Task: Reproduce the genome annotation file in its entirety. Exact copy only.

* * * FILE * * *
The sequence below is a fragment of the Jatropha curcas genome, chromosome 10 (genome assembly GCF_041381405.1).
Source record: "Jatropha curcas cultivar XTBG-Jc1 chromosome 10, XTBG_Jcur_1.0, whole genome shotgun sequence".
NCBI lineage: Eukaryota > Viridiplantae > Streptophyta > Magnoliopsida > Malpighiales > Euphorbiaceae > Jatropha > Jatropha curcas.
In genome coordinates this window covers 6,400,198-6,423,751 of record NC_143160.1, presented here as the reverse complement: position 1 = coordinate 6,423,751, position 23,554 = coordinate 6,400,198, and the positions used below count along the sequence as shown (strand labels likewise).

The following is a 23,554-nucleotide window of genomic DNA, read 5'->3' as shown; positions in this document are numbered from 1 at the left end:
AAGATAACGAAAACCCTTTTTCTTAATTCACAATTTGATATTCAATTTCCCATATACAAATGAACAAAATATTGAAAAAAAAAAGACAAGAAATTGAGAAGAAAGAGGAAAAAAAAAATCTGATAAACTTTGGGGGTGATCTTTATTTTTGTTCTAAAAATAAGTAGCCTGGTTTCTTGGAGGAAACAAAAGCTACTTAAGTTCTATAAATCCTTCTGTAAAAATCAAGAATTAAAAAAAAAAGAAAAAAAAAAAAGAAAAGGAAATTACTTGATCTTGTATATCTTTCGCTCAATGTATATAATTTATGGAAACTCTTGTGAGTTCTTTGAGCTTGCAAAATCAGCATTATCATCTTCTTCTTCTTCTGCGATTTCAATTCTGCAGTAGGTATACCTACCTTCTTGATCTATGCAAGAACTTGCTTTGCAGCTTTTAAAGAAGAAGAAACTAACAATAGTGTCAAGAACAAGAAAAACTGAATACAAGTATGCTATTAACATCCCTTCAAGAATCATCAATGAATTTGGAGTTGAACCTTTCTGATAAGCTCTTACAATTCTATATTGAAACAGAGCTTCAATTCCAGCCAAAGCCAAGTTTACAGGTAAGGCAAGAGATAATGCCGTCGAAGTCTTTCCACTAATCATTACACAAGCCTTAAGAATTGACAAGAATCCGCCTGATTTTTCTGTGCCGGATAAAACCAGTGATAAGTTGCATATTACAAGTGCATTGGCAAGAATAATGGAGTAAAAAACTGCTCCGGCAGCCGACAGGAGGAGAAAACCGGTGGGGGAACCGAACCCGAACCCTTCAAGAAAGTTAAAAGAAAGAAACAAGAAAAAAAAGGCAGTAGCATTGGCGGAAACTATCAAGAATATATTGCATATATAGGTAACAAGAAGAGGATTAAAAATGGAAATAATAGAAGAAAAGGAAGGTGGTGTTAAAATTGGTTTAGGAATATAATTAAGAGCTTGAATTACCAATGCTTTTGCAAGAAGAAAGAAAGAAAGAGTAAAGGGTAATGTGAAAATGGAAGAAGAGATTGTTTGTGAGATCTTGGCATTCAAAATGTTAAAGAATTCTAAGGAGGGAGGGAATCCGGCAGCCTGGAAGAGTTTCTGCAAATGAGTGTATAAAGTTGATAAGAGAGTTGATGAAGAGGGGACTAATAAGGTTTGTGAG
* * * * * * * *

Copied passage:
The sequence below is a fragment of the Jatropha curcas genome, chromosome 10 (genome assembly GCF_041381405.1).
Source record: "Jatropha curcas cultivar XTBG-Jc1 chromosome 10, XTBG_Jcur_1.0, whole genome shotgun sequence".
NCBI lineage: Eukaryota > Viridiplantae > Streptophyta > Magnoliopsida > Malpighiales > Euphorbiaceae > Jatropha > Jatropha curcas.
In genome coordinates this window covers 6,400,198-6,423,751 of record NC_143160.1, presented here as the reverse complement: position 1 = coordinate 6,423,751, position 23,554 = coordinate 6,400,198, and the positions used below count along the sequence as shown (strand labels likewise).

The following is a 23,554-nucleotide window of genomic DNA, read 5'->3' as shown; positions in this document are numbered from 1 at the left end:
AAGATAACGAAAACCCTTTTTCTTAATTCACAATTTGATATTCAATTTCCCATATACAAATGAACAAAATATTGAAAAAAAAAAGACAAGAAATTGAGAAGAAAGAGGAAAAAAAAAATCTGATAAACTTTGGGGGTGATCTTTATTTTTGTTCTAAAAATAAGTAGCCTGGTTTCTTGGAGGAAACAAAAGCTACTTAAGTTCTATAAATCCTTCTGTAAAAATCAAGAATTAAAAAAAAAAGAAAAAAAAAAAAGAAAAGGAAATTACTTGATCTTGTATATCTTTCGCTCAATGTATATAATTTATGGAAACTCTTGTGAGTTCTTTGAGCTTGCAAAATCAGCATTATCATCTTCTTCTTCTTCTGCGATTTCAATTCTGCAGTAGGTATACCTACCTTCTTGATCTATGCAAGAACTTGCTTTGCAGCTTTTAAAGAAGAAGAAACTAACAATAGTGTCAAGAACAAGAAAAACTGAATACAAGTATGCTATTAACATCCCTTCAAGAATCATCAATGAATTTGGAGTTGAACCTTTCTGATAAGCTCTTACAATTCTATATTGAAACAGAGCTTCAATTCCAGCCAAAGCCAAGTTTACAGGTAAGGCAAGAGATAATGCCGTCGAAGTCTTTCCACTAATCATTACACAAGCCTTAAGAATTGACAAGAATCCGCCTGATTTTTCTGTGCCGGATAAAACCAGTGATAAGTTGCATATTACAAGTGCATTGGCAAGAATAATGGAGTAAAAAACTGCTCCGGCAGCCGACAGGAGGAGAAAACCGGTGGGGGAACCGAACCCGAACCCTTCAAGAAAGTTAAAAGAAAGAAACAAGAAAAAAAAGGCAGTAGCATTGGCGGAAACTATCAAGAATATATTGCATATATAGGTAACAAGAAGAGGATTAAAAATGGAAATAATAGAAGAAAAGGAAGGTGGTGTTAAAATTGGTTTAGGAATATAATTAAGAGCTTGAATTACCAATGCTTTTGCAAGAAGAAAGAAAGAAAGAGTAAAGGGTAATGTGAAAATGGAAGAAGAGATTGTTTGTGAGATCTTGGCATTCAAAATGTTAAAGAATTCTAAGGAGGGAGGGAATCCGGCAGCCTGGAAGAGTTTCTGCAAATGAGTGTATAAAGTTGATAAGAGAGTTGATGAAGAGGGGACTAATAAGGTTTGTGAG